Le Top 2012 des nouvelles espèces

L’International Institute for Species Exploration (IISE) édite chaque année le Top 10 des nouvelles espèces découvertes.
Parmi le top 10 des espèces décrites en 2011 se trouvent une orchidée, un coquelicot et un champignon. Présentation de celles-ci, en anglais.

Bulbophyllum nocturnum

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Photo credit left: Jaap Vermeulen; right: Andre Schuiteman

Name: Bulbophyllum nocturnum
Common Name: Night-blooming Orchid
Family: Orchidaceae

How it made the Top 10: The discovery of this new species is significant because it has the first night-blooming flowers recorded among the more than 25,000 known species of orchids. Within the orchid family, its genus (Bulbophyllum) is spectacularly diverse with about 2,000 named species. The slender bizarre-looking flowers of Bulbophyllum nocturnum are rather small and start to open around 10pm but close the next morning, lasting only about 12 hours. This new species is known from a single plant and may be at risk due to habitat loss from logging practices in its native New Guinea.

Etymology: nocturnum from the Latin word meaning “at night” to reflect the orchid’s night-time blooming.

Type Material: Holotype – Papua New Guinea Forest Research Institute, Papua New Guinea National Herbarium; isotypes – Royal Botanic Gardens Kew and National Herbarium of the Netherlands.
Type Locality: New Britain, Papua New Guinea
Reference: Schuiteman, A., Vermeulen, J.J., De Vogel, E. & Vogel, A. (2011). Nocturne for an unknown pollinator: first description of a night-flowering orchid (Bulbophyllum nocturnum). Botanical Journal of the Linnean Society 167, 344 – 350.

Meconopsis autumnalis

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Photo credit: Paul Egan, Meconopsis autumnalis flowering in the wild at 4000 m, Nepal Himalaya

Name: Meconopsis autumnalis
Common Name: Nepalese Autumn Poppy
Family: Papaveraceae

How it made the Top 10: Many newly discovered species are small in size or secretive in habits, but not all. This beautiful and vibrantly colored poppy has remained unknown to science until now. This is no doubt due in part to the extreme environment where the flower lives at an elevation of 10,827 to 13,780 feet in central Nepal. It is also evidence of the paucity of botanists studying the Asian flora as specimens of Meconopsis autumnalis had been collected twice before, although not recognized as new — first in 1962 by the storied Himalayan plant hunter Adam Stainton and again in 1994 by staff of the University of Tokyo’s Department of Plant Resources. The recent rediscovery of the poppy in the field was made by intrepid botanists collecting plants miles from human habitation in heavy monsoon rains.

Etymology: autumnalis to reflect the autumn season when the plant flowers.

Type Material: Holotype and isotypes – Royal Botanic Garden Edinburgh
Type Locality: Ganesh Himal (Rasuwa District), central Nepal
Reference: Egan, P.A. (2011). Meconopsis autumnalis and M. manasluensis (Papaveraceae), two new species of Himalayan poppy endemic to central Nepal with sympatric congeners. Phytotaxa 20: 47 – 56.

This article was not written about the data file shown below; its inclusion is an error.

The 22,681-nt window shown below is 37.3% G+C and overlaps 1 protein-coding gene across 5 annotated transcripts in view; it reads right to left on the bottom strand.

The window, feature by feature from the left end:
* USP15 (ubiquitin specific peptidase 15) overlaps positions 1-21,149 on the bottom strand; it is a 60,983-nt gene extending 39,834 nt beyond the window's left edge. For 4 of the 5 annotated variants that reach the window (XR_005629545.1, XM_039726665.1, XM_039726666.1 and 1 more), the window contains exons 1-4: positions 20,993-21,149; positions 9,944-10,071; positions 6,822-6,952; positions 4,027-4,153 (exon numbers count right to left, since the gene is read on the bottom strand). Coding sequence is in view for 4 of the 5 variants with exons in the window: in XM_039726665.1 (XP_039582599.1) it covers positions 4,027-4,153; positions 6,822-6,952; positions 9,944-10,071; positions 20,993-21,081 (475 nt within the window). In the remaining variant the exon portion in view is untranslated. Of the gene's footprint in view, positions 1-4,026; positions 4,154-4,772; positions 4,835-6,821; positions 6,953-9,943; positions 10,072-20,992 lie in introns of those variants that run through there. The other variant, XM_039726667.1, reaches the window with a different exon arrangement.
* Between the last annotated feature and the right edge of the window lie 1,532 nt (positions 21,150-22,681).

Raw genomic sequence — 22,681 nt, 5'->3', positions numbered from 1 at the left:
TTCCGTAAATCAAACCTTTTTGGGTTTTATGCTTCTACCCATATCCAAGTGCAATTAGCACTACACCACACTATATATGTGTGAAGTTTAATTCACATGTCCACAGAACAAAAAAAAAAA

Spongiforma squarepantsii

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Photo credit: Thomas Bruns, Interior (left) and exterior (right) views of Spongiforma squarepantsii; center: Dennis E. Desjardin & Andrew Ichimura, SEM photograph of spores of Spongiforma squarepantsii

Name: Spongiforma squarepantsii
Common Name: Spongebob Squarepants Mushroom
Family: Boletaceae

Spongebob Squarepants © Tous droits réservés
Spongebob Squarepants © Tous droits réservés

How it made the Top 10: Named after the cartoon character Spongebob Squarepants, this new species looks more like a sponge than a stereotypical mushroom and its fruiting body can actually be squeezed like a sponge and bounce back to its normal size and shape. This unusual mushroom is only the second species of the bolete fungus genus Spongiforma and according to the authors, “its unusual shape is unlike anything else known.” Beyond having a shape that brings Spongebob Squarepants to mind, the authors note other similarities between the fungus and the cartoon personality. The mushrooms smells fruity and Spongebob lives in a pineapple; magnified, the texture of the fungus resembles the tube sponges covering the seafloor where Spongebob lives; and even the microscopic spores of the fungus appear spongelike. Although the species name was initially rejected by journal editors as « frivolous, » the authors persisted and as a result, brought attention to a bizarre new species and to the biodiversity of the world’s forests.

Etymology: squarepantsii is named after the species’ resemblance to the well-known cartoon character Spongebob Squarepants; Spongiforma is genus of sponge-like fungi that was named in 2009 by Desjardin, Manf. Binder, Roekring & Flegel

Type Material: Holotype – University of California at Berkeley.
Type Locality: Lambir Hills National Park, Sarawak, island of Borneo, Malaysia
Reference: Desjardin, D.E., Peay, K.G. & Bruns, T.D. (2011). Spongiforma squarepantsii, a new species of gasteroid bolete from Borneo. Mycologia, 103(5), 1119-1123.

Voir toutes les espèces du Top 10 2012 de l’IISE

(Tamoya ohboya, the Oh Boy! jelly)
Image d’illustration : Roy Mattappallil, roym on SXC.hu

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